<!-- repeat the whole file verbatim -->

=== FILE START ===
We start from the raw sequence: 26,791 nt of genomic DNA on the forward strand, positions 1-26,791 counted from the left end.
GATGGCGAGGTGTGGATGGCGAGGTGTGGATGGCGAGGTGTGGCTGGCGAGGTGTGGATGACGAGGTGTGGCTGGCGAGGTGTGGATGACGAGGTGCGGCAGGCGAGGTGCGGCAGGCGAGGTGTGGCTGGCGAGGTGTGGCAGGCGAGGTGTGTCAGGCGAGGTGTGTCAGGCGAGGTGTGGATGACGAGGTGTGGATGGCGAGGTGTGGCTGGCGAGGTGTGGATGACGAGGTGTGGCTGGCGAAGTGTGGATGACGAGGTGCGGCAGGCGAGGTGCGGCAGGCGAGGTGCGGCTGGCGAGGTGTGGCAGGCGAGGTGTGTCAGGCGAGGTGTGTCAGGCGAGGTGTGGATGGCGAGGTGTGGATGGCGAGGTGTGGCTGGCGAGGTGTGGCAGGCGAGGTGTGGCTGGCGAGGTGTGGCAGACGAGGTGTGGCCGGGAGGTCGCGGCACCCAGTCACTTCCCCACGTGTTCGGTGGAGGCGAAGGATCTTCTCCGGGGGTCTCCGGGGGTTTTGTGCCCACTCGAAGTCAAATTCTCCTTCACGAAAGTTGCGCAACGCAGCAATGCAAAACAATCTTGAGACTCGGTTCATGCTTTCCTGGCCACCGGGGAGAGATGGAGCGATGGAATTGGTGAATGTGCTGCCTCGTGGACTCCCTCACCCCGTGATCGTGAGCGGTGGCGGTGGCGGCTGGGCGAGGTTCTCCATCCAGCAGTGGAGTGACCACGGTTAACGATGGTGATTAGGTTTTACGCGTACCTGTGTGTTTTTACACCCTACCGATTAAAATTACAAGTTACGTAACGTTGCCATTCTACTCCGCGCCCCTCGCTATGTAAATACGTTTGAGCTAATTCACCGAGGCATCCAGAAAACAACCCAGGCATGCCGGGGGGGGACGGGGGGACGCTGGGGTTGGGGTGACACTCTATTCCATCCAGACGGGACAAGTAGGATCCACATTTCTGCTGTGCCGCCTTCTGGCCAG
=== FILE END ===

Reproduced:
We start from the raw sequence: 26,791 nt of genomic DNA on the forward strand, positions 1-26,791 counted from the left end.
GATGGCGAGGTGTGGATGGCGAGGTGTGGATGGCGAGGTGTGGCTGGCGAGGTGTGGATGACGAGGTGTGGCTGGCGAGGTGTGGATGACGAGGTGCGGCAGGCGAGGTGCGGCAGGCGAGGTGTGGCTGGCGAGGTGTGGCAGGCGAGGTGTGTCAGGCGAGGTGTGTCAGGCGAGGTGTGGATGACGAGGTGTGGATGGCGAGGTGTGGCTGGCGAGGTGTGGATGACGAGGTGTGGCTGGCGAAGTGTGGATGACGAGGTGCGGCAGGCGAGGTGCGGCAGGCGAGGTGCGGCTGGCGAGGTGTGGCAGGCGAGGTGTGTCAGGCGAGGTGTGTCAGGCGAGGTGTGGATGGCGAGGTGTGGATGGCGAGGTGTGGCTGGCGAGGTGTGGCAGGCGAGGTGTGGCTGGCGAGGTGTGGCAGACGAGGTGTGGCCGGGAGGTCGCGGCACCCAGTCACTTCCCCACGTGTTCGGTGGAGGCGAAGGATCTTCTCCGGGGGTCTCCGGGGGTTTTGTGCCCACTCGAAGTCAAATTCTCCTTCACGAAAGTTGCGCAACGCAGCAATGCAAAACAATCTTGAGACTCGGTTCATGCTTTCCTGGCCACCGGGGAGAGATGGAGCGATGGAATTGGTGAATGTGCTGCCTCGTGGACTCCCTCACCCCGTGATCGTGAGCGGTGGCGGTGGCGGCTGGGCGAGGTTCTCCATCCAGCAGTGGAGTGACCACGGTTAACGATGGTGATTAGGTTTTACGCGTACCTGTGTGTTTTTACACCCTACCGATTAAAATTACAAGTTACGTAACGTTGCCATTCTACTCCGCGCCCCTCGCTATGTAAATACGTTTGAGCTAATTCACCGAGGCATCCAGAAAACAACCCAGGCATGCCGGGGGGGGACGGGGGGACGCTGGGGTTGGGGTGACACTCTATTCCATCCAGACGGGACAAGTAGGATCCACATTTCTGCTGTGCCGCCTTCTGGCCAG